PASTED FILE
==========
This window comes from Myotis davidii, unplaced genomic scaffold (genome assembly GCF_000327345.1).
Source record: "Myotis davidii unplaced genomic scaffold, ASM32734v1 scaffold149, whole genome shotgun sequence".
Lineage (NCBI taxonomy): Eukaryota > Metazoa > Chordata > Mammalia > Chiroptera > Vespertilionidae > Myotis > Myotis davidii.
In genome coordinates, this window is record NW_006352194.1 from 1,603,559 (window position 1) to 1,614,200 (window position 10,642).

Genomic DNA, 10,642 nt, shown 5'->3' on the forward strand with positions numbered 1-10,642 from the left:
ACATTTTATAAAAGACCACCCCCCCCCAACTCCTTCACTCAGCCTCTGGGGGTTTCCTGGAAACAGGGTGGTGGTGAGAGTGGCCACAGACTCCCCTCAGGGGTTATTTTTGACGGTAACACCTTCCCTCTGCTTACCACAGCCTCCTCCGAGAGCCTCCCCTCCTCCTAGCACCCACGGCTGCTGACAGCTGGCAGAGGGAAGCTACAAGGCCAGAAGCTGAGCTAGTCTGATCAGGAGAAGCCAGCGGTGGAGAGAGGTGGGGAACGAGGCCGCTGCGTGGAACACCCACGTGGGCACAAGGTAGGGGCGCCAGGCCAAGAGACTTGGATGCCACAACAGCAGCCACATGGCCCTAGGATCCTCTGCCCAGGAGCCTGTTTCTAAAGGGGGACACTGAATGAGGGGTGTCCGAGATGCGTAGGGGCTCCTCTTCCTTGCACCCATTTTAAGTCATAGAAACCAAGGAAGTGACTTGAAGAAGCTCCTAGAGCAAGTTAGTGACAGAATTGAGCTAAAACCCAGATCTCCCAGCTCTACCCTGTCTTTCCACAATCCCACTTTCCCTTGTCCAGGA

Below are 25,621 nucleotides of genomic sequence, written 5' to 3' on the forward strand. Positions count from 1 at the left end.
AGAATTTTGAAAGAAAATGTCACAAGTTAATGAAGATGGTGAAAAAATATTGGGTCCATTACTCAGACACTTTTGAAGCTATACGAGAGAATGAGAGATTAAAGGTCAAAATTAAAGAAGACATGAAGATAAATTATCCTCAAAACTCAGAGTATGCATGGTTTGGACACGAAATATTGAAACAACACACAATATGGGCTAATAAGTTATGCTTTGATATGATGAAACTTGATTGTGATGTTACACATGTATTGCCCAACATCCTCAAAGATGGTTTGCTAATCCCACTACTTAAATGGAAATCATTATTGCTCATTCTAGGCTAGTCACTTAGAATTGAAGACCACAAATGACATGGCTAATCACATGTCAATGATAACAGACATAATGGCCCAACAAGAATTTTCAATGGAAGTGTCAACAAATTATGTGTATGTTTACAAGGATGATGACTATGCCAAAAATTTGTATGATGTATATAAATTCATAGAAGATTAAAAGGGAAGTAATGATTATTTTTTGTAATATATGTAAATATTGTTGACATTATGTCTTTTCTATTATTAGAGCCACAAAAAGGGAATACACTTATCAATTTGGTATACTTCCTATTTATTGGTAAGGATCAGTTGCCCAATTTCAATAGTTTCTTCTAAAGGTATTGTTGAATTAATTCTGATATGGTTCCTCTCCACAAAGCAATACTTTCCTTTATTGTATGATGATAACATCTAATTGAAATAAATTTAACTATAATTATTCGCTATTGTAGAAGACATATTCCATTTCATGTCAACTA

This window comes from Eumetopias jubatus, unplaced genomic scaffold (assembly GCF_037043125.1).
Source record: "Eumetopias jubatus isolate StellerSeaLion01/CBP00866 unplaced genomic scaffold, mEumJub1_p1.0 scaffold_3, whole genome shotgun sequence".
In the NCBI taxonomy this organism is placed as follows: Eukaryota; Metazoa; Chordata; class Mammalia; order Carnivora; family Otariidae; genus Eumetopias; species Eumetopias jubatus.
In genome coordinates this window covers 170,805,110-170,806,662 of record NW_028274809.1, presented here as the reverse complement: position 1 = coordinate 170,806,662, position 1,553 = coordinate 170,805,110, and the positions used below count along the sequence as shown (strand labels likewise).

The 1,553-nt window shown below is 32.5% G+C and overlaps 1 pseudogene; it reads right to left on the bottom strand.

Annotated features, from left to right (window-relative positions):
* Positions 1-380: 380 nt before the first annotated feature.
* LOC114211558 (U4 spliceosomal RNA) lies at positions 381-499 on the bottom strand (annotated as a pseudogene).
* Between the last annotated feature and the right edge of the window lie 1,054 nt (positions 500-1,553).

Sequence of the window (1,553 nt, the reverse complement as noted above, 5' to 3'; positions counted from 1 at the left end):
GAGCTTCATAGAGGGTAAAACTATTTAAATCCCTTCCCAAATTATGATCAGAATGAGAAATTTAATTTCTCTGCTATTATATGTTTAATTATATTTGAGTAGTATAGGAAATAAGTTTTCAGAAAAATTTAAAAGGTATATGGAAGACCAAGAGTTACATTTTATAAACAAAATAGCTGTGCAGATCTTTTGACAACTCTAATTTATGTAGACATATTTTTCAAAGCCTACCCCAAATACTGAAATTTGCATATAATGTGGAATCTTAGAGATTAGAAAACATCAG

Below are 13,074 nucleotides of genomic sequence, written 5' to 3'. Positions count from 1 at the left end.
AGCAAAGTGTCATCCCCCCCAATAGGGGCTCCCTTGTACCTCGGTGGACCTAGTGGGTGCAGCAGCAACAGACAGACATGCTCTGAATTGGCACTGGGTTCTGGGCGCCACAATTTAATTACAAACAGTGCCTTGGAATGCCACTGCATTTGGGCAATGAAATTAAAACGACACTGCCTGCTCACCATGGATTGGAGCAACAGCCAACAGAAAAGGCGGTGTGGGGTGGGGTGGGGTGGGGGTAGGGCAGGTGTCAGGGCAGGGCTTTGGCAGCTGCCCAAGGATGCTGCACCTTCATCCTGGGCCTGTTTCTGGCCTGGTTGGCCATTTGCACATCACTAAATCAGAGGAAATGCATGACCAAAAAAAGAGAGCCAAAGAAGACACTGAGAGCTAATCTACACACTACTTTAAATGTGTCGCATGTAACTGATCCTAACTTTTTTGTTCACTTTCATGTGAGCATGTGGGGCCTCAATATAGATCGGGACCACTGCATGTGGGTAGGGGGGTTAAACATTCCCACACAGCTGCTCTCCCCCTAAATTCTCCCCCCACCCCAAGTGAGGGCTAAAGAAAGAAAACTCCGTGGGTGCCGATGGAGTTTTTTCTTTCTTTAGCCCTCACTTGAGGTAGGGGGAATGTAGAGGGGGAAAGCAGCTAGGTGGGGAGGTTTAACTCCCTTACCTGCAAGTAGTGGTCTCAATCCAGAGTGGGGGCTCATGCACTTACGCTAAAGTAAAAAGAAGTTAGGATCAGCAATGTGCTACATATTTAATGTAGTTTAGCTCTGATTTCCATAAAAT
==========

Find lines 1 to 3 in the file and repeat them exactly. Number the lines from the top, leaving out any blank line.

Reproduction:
This window comes from Myotis davidii, unplaced genomic scaffold (genome assembly GCF_000327345.1).
Source record: "Myotis davidii unplaced genomic scaffold, ASM32734v1 scaffold149, whole genome shotgun sequence".
Lineage (NCBI taxonomy): Eukaryota > Metazoa > Chordata > Mammalia > Chiroptera > Vespertilionidae > Myotis > Myotis davidii.